I feel the need to wrap an SQLite printf-like function into a scalar
I wish to use it as in:
select printf(format_string, list of arguments);
My question is slightly off topic but there are experienced users here
who have probably done it before.
In the scalar function (printf), I get arguments as the usual array of
pointers. How would you pass the variable list arguments to
Is there any nice way not imposing a limitation on n?
Jean-Christophe Deschamps wrote:
> I feel the need to wrap an SQLite printf-like function into a scalar
You can just do that sort of thing in your application. There is no need to
do it via a SQL function.
> My question is slightly off topic but there are experienced users here
> who have probably done it before.
You can retrieve any value as any type. For example if an integer is
returned but you call column_text then it will be converted to text for you.
> In the scalar function (printf), I get arguments as the usual array of
> pointers. How would you pass the variable list arguments to
> Is there any nice way not imposing a limitation on n?
This kind of thing is extra-ordinarily tricky under C, error prone, easy to
crash and usually non-portable. This is how you receive a variable number
But what you are really trying to do is take an arbitrary number of
parameters, unwrap them from SQLite types into native types and then compose
a call to sqlite3_mprintf. The only way this is directly possible is using
a library that can do this for you at runtime which pretty much means this one:
Thank you for your answer. I knew from old days that va_* things are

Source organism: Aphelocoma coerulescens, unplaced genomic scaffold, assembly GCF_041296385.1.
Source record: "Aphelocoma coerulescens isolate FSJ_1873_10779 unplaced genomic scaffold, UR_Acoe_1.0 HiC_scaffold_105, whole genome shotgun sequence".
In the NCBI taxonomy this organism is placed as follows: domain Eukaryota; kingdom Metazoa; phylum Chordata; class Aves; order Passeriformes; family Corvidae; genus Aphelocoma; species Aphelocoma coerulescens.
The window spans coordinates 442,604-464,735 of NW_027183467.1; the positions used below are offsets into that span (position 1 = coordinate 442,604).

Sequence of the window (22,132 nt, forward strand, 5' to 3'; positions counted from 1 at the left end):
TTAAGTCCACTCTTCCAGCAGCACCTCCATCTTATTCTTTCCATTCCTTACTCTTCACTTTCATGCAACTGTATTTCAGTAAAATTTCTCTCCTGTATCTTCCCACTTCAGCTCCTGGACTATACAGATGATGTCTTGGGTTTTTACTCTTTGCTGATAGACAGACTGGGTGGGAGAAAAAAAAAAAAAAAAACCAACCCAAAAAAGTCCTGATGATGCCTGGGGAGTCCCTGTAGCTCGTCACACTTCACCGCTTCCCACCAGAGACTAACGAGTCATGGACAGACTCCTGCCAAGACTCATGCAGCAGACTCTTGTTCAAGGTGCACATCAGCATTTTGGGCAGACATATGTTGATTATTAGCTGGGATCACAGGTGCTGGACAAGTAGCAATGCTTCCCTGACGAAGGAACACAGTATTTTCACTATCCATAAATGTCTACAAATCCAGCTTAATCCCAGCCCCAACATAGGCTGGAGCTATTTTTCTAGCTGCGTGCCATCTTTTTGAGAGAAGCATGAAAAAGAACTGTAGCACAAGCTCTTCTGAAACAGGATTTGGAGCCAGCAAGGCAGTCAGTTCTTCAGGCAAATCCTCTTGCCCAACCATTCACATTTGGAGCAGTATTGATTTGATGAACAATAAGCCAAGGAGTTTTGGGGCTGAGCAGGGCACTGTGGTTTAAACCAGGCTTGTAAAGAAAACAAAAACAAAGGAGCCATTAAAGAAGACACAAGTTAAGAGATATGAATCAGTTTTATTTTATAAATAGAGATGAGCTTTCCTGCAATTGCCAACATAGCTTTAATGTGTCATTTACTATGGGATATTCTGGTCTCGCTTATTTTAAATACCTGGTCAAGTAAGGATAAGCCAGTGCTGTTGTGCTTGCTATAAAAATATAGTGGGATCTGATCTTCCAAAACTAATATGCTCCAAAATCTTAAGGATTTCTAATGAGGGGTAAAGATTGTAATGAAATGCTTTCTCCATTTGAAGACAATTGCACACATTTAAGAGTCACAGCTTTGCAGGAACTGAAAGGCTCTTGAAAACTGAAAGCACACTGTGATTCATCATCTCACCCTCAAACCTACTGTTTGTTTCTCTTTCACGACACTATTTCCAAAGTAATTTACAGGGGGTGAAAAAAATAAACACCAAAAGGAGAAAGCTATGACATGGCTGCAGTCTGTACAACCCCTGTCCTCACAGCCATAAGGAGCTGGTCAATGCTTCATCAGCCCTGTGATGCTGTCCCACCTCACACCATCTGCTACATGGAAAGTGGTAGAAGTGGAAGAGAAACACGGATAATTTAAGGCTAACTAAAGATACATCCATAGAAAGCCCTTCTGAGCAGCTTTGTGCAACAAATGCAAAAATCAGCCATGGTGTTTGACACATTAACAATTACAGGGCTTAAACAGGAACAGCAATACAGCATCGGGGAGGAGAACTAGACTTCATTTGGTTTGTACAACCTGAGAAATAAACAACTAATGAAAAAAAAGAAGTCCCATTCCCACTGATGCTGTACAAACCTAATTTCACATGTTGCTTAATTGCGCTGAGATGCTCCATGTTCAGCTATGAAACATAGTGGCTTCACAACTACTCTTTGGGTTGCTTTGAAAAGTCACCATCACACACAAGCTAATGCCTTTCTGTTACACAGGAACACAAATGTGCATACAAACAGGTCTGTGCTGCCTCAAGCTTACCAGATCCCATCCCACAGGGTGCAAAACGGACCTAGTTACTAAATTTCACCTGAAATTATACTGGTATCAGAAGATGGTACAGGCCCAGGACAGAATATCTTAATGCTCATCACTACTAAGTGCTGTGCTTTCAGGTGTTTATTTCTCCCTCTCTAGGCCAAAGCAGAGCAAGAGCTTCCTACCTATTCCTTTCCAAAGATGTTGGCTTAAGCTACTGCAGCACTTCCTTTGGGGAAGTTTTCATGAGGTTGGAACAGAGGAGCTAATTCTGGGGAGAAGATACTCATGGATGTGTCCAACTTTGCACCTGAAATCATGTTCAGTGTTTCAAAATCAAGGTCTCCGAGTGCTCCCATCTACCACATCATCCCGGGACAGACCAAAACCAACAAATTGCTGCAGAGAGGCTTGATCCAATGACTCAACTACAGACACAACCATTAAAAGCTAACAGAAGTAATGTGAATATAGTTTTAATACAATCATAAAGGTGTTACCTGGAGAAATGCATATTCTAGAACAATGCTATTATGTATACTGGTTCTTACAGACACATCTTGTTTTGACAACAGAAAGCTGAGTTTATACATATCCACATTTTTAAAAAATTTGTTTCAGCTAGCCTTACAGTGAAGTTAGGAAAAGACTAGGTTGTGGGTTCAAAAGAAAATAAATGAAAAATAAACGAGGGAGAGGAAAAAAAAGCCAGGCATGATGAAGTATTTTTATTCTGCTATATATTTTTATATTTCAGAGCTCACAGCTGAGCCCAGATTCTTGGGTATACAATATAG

very fragile (not only from the portability point of view).
In the "duct tape programming" situation where I currently am, the best
I can came up with is by fixing the max # of arguments to 32 and using
a _ugly_ kludge on the stack. It gives something along the line of:
abc -357 Febæhùivê 1No 2No <NULL> 3.14159 ÅDEFÀSSÙÇ 1234567890123456
I confess that the way I pass sqlite3_mprintf(fmt, stuff) the "stuff"
structure containing ... ahem ... exactly what the stack is supposed to
contain is probably not a very academic programming model. (but it
works >:-} )
>Perhaps this might lead you in the right direction Jean-Christophe ...
Thank you for your answer.
The va_* construct isn't portable, AFAIK. Various compilers (headers,
libraries) may (and did) implement it in different and potentially
Since in my case I have homebrew extensions, stock sqlite3.dll and
third-party software, all compiled with distinct compilers, I've
avoided using va_*.
In fact, this is a bit pedantic, since what I've done (packing
arguments in a structure which is pushed on the stack) is strictly
equivalent to the "packed array" va_* variation and is simply what the
stack would look like if individual parameters were pushed naturally in
a standard multi-parameter function call. The drawback is that the
maximum number for parameters must be fixed, but I guess this is harder
to circumvent (in C).
Some day when/if I get spare time, I'll reimplement the printf
extension, remove what's useless here (eg %c) and make it a bit more
robust (force ll prefix for integers, a.s.o.) but this is very low
priority for now.